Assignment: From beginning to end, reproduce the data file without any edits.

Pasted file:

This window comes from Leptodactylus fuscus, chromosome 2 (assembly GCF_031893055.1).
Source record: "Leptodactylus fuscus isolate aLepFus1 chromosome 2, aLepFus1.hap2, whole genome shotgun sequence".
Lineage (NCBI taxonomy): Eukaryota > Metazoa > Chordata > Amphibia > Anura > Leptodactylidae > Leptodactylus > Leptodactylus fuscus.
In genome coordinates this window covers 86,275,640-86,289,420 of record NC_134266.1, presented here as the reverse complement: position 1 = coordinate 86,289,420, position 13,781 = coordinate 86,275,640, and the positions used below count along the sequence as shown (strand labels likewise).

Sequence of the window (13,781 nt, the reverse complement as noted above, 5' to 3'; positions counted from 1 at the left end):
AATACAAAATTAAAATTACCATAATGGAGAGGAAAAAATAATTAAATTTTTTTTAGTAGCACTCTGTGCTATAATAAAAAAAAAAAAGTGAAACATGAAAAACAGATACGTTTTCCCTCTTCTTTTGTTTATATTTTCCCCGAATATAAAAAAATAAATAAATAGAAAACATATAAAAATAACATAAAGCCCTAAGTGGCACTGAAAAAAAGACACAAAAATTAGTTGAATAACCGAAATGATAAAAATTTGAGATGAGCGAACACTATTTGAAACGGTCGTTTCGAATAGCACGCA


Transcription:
This window comes from Leptodactylus fuscus, chromosome 2 (assembly GCF_031893055.1).
Source record: "Leptodactylus fuscus isolate aLepFus1 chromosome 2, aLepFus1.hap2, whole genome shotgun sequence".
Lineage (NCBI taxonomy): Eukaryota > Metazoa > Chordata > Amphibia > Anura > Leptodactylidae > Leptodactylus > Leptodactylus fuscus.
In genome coordinates this window covers 86,275,640-86,289,420 of record NC_134266.1, presented here as the reverse complement: position 1 = coordinate 86,289,420, position 13,781 = coordinate 86,275,640, and the positions used below count along the sequence as shown (strand labels likewise).

Sequence of the window (13,781 nt, the reverse complement as noted above, 5' to 3'; positions counted from 1 at the left end):
AATACAAAATTAAAATTACCATAATGGAGAGGAAAAAATAATTAAATTTTTTTTAGTAGCACTCTGTGCTATAATAAAAAAAAAAAAGTGAAACATGAAAAACAGATACGTTTTCCCTCTTCTTTTGTTTATATTTTCCCCGAATATAAAAAAATAAATAAATAGAAAACATATAAAAATAACATAAAGCCCTAAGTGGCACTGAAAAAAAGACACAAAAATTAGTTGAATAACCGAAATGATAAAAATTTGAGATGAGCGAACACTATTTGAAACGGTCGTTTCGAATAGCACGCA